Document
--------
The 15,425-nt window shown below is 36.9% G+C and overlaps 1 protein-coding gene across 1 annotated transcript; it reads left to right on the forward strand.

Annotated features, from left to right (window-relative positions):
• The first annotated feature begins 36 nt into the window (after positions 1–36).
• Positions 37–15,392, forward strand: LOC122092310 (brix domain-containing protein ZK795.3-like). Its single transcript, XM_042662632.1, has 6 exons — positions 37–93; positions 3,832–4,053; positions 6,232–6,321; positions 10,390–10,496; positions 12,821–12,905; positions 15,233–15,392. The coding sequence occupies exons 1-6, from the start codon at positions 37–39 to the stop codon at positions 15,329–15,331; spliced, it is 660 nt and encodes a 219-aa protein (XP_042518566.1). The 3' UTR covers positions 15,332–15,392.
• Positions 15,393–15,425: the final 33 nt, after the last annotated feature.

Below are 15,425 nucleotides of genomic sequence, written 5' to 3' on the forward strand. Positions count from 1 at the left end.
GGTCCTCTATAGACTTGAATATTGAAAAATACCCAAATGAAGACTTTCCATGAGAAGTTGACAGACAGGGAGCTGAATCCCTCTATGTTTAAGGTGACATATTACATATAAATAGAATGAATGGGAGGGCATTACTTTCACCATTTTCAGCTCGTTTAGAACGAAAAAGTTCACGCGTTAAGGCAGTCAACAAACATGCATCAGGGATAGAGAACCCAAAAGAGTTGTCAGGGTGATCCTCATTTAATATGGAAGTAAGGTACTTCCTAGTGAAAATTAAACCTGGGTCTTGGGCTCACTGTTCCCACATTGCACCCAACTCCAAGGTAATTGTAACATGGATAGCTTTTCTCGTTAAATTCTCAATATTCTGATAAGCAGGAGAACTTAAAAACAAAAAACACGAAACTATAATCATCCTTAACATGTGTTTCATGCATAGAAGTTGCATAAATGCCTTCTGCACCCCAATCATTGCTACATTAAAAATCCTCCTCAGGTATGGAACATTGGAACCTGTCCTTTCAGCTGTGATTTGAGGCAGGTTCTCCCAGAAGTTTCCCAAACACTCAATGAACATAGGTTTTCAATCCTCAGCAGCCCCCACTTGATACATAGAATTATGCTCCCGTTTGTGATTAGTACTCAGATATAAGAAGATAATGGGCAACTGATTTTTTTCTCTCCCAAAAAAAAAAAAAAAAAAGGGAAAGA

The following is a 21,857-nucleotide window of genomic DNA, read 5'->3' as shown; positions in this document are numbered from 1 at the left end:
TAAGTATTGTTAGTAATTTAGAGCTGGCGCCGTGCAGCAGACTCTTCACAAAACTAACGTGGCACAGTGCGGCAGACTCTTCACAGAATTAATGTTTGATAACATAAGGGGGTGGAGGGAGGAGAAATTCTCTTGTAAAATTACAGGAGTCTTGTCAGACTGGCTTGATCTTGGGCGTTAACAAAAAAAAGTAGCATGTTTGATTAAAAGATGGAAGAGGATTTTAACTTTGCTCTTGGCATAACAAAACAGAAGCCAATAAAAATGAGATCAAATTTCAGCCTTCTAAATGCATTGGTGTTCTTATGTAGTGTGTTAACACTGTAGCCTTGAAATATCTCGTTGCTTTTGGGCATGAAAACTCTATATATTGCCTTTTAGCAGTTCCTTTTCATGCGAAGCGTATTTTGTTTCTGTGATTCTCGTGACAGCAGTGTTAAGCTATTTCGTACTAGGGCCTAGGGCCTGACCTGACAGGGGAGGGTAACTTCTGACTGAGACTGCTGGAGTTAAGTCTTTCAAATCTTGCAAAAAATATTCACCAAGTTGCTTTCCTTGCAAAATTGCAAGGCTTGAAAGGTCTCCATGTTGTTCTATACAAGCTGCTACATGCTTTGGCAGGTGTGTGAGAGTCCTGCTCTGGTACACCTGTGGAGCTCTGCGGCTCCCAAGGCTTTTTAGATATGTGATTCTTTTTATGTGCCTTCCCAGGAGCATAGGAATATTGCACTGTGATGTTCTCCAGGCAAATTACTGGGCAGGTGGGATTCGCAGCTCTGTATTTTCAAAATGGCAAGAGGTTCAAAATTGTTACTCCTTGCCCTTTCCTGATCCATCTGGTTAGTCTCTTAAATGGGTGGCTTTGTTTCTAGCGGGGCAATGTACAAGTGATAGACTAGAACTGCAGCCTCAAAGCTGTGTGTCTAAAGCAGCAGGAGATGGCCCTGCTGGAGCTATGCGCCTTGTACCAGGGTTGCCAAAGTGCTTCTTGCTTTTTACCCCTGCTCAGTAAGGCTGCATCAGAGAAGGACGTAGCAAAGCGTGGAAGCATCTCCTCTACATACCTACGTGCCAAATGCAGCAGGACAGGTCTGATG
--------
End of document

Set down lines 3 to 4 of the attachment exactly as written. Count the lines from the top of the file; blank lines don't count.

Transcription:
• The first annotated feature begins 36 nt into the window (after positions 1–36).
• Positions 37–15,392, forward strand: LOC122092310 (brix domain-containing protein ZK795.3-like). Its single transcript, XM_042662632.1, has 6 exons — positions 37–93; positions 3,832–4,053; positions 6,232–6,321; positions 10,390–10,496; positions 12,821–12,905; positions 15,233–15,392. The coding sequence occupies exons 1-6, from the start codon at positions 37–39 to the stop codon at positions 15,329–15,331; spliced, it is 660 nt and encodes a 219-aa protein (XP_042518566.1). The 3' UTR covers positions 15,332–15,392.